With everything that has been in the news lately about sexual assault allegations and cover ups at Baylor it’s not surprising that Arkansas head coach Bret Bielema was asked about that situation earlier this week.
It came up earlier during his press conference Tuesday at the SEC Meetings in Destin, Fla., and gave Bielema a chance to talk about how much character counts for him when it comes to recruiting.
“I’m not saying my entire career I have recruited all angels, but I definitely know to stay away from some situations,” Bielema said. “I just go back to the quote that (former Iowa head) Coach (Hayden) Fry used to say all the time ‘you recruit your own problems’ and that is something that I have lived by a long time.”
He is certainly aware of the incidents that cost Baylor head coach Art Briles his job and have also seen athletic director Ian McCaw and President-turned-Chancellor Kenneth Starr step down.
“Whatever happens every day outside of my program and in the world of college football, I am very aware of, but very seldom does it affect what I do,” Bielema said.
“I think it is great awareness, I think it is great education and it is great for teaching tools at time for our players.”
He also talked about the few ways that his players could lose their scholarship.
“Really the only way you can lose it is academic failure or social failure,” Bielema said. “We are not going to throw you off for jaywalking or a street violation of running through a red light, but if you repeatedly have bad grades, you are going to flunk out.
“If you have repeated social behavior or one big one that draws attention, you could be lost in a hurry.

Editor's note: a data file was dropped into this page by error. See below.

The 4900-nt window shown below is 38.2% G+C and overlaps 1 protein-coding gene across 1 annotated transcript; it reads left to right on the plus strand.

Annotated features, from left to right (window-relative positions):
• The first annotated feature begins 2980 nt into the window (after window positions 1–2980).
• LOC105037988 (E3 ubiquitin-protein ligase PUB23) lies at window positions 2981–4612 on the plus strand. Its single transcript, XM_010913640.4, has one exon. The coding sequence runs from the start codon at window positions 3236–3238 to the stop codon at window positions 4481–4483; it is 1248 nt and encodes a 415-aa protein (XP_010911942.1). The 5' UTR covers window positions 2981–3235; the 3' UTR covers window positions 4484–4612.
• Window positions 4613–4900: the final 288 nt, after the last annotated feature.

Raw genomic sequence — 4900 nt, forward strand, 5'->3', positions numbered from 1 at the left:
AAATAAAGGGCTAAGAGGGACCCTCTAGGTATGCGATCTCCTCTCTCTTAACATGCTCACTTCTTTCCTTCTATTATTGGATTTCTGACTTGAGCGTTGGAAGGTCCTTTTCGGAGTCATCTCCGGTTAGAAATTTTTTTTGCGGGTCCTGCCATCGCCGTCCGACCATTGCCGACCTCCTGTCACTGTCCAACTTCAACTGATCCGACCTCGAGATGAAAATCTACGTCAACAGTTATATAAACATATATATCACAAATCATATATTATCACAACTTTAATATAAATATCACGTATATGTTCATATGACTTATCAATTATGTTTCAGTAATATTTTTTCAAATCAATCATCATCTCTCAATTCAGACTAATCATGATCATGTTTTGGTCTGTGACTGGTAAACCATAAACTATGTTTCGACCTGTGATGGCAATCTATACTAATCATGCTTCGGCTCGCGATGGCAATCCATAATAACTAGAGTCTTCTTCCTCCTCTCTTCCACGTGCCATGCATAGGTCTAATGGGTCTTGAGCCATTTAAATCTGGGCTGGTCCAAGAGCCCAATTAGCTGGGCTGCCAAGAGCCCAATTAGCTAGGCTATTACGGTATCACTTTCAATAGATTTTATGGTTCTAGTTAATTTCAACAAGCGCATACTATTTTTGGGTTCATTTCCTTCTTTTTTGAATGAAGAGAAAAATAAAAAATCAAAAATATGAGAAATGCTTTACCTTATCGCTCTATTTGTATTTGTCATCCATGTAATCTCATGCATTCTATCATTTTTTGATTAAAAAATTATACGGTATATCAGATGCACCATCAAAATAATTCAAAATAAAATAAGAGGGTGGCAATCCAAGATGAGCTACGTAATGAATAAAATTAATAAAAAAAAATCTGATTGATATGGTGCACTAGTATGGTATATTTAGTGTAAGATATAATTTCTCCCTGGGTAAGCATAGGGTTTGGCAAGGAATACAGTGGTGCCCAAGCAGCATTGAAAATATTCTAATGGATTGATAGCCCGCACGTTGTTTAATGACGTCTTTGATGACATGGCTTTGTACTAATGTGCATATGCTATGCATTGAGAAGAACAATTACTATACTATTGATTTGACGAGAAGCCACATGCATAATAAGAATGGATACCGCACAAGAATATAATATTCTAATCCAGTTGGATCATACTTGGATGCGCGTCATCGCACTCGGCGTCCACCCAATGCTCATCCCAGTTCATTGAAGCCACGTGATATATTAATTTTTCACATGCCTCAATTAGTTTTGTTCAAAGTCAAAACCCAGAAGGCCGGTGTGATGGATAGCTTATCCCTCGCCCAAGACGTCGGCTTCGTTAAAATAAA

“Regardless of age – whether it is a junior college or a high school player coming in – once that bridge is crossed, I don’t think you can go back.”
Bielema admits that he rarely has problems with players once they arrive at campus because of the vetting process he and his staff do ahead of time.
“If there is anything in his past, he is probably not going to make it to our campus,” Bielema said. “What I say is that if I am around a kid a lot, you begin to understand them.
“In my coaching career – and I have been around 11 years now – I have sent three players home early on visits after a day if I didn’t like their behavior.
“I remember my first year I recruited a pair of teammates. They came in together and one was highly recruited and one wasn’t.
“The one that was highly recruited, I sent him home after the first day and kept the other one around and he ended up being a team captain and is a coach now at a program that is very successful.
“The highly recruited one went to a school and within two years had a very, very bad departure because of his behavior.
“In that situation, I think I did the right thing.”
Certainly violence against women will not in any way be tolerated in his program according to Bielema, who admits he looked into one situation during the 2016 recruiting period regarding a potential graduate transfer.
“I think anytime there is some well-documented physical things toward women, it’s not a choice,” Bielema said. “It is the only thing you have to be able to do.
“For those who don’t believe in that, you don’t have much of a leg to stand on.
“I remember sitting in these meetings two years ago and I thought (former Missouri head) Coach (Gary) Pinkel - who I admire and respect and miss at these meetings – and he kind of made a statement that sometime you just have to do the right thing.
“That was kind of a cool moment for me because I’m not a father yet, but a lot of guys in that room are and I thought he was just kind of making a point that it is not all about the overall winning, but about doing the right thing.”
Bielema also heralded how his program had stressed academics and watched the team’s grade point average continually rise.
“One of the great things that we have had since I’ve been here is a higher gpa each semester,” Bielema said. “It’s as close to a 3.0 as I have ever been. I never achieved it personally.
“Over the last three years, we have had 100 players that were academic All-SEC. That leads the SEC in that time period and some of our direct competitors don’t have barely half of that.
“That is a culture that I want because smart players off the field are usually smart players on the field.”